Facts and figures

Every day, 10 children and young people in the UK hear the shocking news they have cancer. Treatment normally starts immediately, is often given many miles from home and can last for up to three years. Being diagnosed with cancer is a frightening experience and the emotional, practical and financial implications of treatment are intensely challenging for the whole family.

CLIC Sargent is the UK’s leading cancer charity for children and young people, and their families. We provide clinical, practical, financial and emotional support to help them cope with cancer and get the most out of life. We are there from diagnosis onwards and aim to help the whole family deal with the impact of cancer and its treatment, life after treatment and, in some cases, bereavement.

  • Every day 10 children and young people in the UK are told they have cancer
  • Every year in the UK around 3,600 children and young people under 25 are diagnosed with cancer. Around 2,000 are aged 16 to 24-years-old
  • Although eight in 10 will survive cancer, it is still the leading cause of death from a single disease among children and young people in the UK
  • It is estimated there are 10,000 survivors of childhood cancer aged 24 and under living in the UK. Around 30% of survivors have a chronic health condition and a further 30% have another ongoing health-related problem.
  • The type of cancer and its treatment varies for each child or young person, but treatment normally starts straightaway and can last up to three years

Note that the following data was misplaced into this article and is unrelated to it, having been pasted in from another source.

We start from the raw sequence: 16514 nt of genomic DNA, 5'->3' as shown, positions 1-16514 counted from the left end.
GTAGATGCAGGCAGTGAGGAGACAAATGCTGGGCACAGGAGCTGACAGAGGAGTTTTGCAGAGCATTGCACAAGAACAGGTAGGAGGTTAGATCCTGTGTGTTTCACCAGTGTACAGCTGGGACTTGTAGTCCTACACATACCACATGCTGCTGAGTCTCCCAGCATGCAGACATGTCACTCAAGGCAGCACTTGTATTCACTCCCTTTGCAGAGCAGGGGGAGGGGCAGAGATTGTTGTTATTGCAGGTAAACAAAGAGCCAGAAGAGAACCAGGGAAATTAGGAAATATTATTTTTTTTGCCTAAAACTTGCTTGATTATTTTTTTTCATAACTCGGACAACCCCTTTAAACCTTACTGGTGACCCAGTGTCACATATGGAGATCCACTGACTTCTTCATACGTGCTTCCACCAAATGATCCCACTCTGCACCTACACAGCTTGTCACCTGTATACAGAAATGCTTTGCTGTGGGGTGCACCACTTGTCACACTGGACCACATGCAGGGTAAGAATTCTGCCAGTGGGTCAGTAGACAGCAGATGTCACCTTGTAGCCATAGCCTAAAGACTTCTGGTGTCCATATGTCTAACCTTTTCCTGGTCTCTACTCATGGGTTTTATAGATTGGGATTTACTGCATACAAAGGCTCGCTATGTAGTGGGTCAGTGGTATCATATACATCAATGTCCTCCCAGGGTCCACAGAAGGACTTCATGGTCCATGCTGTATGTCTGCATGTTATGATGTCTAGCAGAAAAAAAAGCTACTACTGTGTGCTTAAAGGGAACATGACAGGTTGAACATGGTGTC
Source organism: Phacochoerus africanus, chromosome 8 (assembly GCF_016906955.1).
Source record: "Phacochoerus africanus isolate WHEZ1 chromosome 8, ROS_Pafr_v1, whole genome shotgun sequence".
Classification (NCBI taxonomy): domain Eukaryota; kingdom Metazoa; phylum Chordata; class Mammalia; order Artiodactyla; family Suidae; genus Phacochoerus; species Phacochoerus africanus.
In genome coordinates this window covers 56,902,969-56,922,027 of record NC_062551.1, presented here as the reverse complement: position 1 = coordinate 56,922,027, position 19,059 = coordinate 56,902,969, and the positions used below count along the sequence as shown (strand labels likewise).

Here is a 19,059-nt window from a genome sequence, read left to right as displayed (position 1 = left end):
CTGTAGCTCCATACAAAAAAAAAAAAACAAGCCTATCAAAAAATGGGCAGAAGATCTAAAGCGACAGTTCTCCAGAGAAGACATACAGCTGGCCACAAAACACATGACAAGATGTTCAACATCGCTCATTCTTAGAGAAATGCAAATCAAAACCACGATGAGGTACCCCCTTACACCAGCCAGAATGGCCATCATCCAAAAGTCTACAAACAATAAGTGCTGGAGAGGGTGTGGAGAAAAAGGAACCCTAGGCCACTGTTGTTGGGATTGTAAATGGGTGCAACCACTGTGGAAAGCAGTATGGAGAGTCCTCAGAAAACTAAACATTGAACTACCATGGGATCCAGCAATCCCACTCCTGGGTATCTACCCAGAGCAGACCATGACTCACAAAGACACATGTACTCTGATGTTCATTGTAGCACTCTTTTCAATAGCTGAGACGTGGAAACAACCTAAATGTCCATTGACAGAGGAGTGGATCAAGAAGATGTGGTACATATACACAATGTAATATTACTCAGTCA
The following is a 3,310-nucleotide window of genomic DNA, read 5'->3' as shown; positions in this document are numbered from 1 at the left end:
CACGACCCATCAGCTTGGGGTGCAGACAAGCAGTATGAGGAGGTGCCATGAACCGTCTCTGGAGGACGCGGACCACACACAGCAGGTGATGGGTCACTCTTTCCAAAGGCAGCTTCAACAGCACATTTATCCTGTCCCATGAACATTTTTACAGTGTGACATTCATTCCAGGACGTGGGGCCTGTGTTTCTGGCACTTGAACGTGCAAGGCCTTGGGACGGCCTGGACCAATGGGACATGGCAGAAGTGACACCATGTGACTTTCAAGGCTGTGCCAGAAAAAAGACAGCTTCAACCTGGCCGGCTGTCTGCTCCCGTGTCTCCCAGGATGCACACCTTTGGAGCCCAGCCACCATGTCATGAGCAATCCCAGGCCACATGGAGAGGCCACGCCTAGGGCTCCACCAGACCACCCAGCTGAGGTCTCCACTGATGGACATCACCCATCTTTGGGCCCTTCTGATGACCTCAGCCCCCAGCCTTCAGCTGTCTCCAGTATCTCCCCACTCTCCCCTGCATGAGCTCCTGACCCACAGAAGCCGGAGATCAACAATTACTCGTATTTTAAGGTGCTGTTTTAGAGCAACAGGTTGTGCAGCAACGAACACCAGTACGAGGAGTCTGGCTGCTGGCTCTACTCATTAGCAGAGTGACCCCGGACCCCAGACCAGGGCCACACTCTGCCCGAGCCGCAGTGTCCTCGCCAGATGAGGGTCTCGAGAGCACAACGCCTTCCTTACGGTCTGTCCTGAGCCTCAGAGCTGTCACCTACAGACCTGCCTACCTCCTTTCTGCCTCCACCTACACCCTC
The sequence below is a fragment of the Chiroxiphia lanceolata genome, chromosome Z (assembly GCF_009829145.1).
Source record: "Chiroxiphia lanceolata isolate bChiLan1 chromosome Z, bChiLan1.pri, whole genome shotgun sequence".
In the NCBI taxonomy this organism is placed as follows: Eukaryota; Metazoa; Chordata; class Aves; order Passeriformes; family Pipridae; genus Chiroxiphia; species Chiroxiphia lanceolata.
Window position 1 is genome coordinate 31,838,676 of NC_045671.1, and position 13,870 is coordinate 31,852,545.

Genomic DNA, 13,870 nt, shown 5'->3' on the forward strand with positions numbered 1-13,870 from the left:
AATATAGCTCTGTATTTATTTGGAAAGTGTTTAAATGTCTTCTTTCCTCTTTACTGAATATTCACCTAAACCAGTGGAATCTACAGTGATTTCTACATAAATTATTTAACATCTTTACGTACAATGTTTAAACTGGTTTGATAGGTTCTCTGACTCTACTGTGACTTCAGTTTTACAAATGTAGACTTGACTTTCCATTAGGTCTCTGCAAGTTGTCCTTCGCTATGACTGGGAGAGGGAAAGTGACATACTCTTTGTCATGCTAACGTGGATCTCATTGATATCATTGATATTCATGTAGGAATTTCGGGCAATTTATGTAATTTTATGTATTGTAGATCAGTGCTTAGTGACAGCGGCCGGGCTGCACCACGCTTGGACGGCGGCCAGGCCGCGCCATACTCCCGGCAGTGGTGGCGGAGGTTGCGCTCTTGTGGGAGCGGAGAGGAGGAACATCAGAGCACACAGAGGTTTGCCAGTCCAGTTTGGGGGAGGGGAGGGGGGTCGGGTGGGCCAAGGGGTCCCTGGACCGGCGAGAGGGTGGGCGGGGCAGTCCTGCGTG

• CLIC Sargent research has found that children and young people with cancer travel an average of 60 miles, up to five times a week, for hospital treatment (A long way from home, 2010, research focused on 0 to 18- year-olds)
  • Two in three parents surveyed by CLIC Sargent said they had built up debt to make ends meet as a result of their child’s cancer. More than one in four had borrowed over £2,000. Two in three parents surveyed experienced a loss of earnings and three in five parents said they had to reduce the number of hours they worked. (Counting the costs of cancer, 2011)
  • CLIC Sargent research shows that two-thirds of 16 to 18-year-olds fall behind with their education as a result of cancer and its treatment (More than my illness, 2010)
  • Half of young people surveyed by CLIC Sargent said they had to borrow money as a result of their cancer with more than 17% borrowing over £1,000 and 6% borrowing over £2,000. (Counting the costs of cancer, 2011)

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